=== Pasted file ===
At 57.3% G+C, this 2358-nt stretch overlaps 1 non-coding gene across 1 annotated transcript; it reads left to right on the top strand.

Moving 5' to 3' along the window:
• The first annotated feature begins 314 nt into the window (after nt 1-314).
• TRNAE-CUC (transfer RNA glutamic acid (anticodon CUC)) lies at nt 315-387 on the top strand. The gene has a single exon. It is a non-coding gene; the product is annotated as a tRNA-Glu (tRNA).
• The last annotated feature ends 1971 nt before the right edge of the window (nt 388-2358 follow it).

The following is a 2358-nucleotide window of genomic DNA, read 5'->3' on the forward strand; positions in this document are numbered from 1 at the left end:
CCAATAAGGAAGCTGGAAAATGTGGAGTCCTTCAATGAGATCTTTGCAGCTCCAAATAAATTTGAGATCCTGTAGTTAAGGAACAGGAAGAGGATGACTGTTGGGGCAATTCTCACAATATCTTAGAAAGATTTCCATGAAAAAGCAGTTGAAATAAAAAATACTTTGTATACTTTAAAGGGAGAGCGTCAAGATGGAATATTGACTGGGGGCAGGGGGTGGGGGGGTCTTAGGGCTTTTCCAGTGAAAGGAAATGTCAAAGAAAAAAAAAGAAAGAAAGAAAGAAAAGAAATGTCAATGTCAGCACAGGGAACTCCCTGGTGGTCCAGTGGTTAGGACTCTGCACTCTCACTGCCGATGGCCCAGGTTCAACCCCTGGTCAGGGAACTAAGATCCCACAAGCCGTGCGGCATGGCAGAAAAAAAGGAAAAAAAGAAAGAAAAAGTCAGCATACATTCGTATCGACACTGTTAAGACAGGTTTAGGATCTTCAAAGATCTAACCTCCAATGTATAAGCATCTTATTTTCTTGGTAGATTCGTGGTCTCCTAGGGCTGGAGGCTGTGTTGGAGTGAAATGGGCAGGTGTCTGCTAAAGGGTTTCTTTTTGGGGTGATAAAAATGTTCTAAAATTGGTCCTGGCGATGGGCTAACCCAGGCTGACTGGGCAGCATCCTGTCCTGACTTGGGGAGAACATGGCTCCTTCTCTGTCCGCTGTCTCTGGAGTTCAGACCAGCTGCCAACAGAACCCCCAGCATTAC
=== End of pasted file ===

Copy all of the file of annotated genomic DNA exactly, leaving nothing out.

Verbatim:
At 57.3% G+C, this 2358-nt stretch overlaps 1 non-coding gene across 1 annotated transcript; it reads left to right on the top strand.

Moving 5' to 3' along the window:
• The first annotated feature begins 314 nt into the window (after nt 1-314).
• TRNAE-CUC (transfer RNA glutamic acid (anticodon CUC)) lies at nt 315-387 on the top strand. The gene has a single exon. It is a non-coding gene; the product is annotated as a tRNA-Glu (tRNA).
• The last annotated feature ends 1971 nt before the right edge of the window (nt 388-2358 follow it).

The following is a 2358-nucleotide window of genomic DNA, read 5'->3' on the forward strand; positions in this document are numbered from 1 at the left end:
CCAATAAGGAAGCTGGAAAATGTGGAGTCCTTCAATGAGATCTTTGCAGCTCCAAATAAATTTGAGATCCTGTAGTTAAGGAACAGGAAGAGGATGACTGTTGGGGCAATTCTCACAATATCTTAGAAAGATTTCCATGAAAAAGCAGTTGAAATAAAAAATACTTTGTATACTTTAAAGGGAGAGCGTCAAGATGGAATATTGACTGGGGGCAGGGGGTGGGGGGGTCTTAGGGCTTTTCCAGTGAAAGGAAATGTCAAAGAAAAAAAAAGAAAGAAAGAAAGAAAAGAAATGTCAATGTCAGCACAGGGAACTCCCTGGTGGTCCAGTGGTTAGGACTCTGCACTCTCACTGCCGATGGCCCAGGTTCAACCCCTGGTCAGGGAACTAAGATCCCACAAGCCGTGCGGCATGGCAGAAAAAAAGGAAAAAAAGAAAGAAAAAGTCAGCATACATTCGTATCGACACTGTTAAGACAGGTTTAGGATCTTCAAAGATCTAACCTCCAATGTATAAGCATCTTATTTTCTTGGTAGATTCGTGGTCTCCTAGGGCTGGAGGCTGTGTTGGAGTGAAATGGGCAGGTGTCTGCTAAAGGGTTTCTTTTTGGGGTGATAAAAATGTTCTAAAATTGGTCCTGGCGATGGGCTAACCCAGGCTGACTGGGCAGCATCCTGTCCTGACTTGGGGAGAACATGGCTCCTTCTCTGTCCGCTGTCTCTGGAGTTCAGACCAGCTGCCAACAGAACCCCCAGCATTAC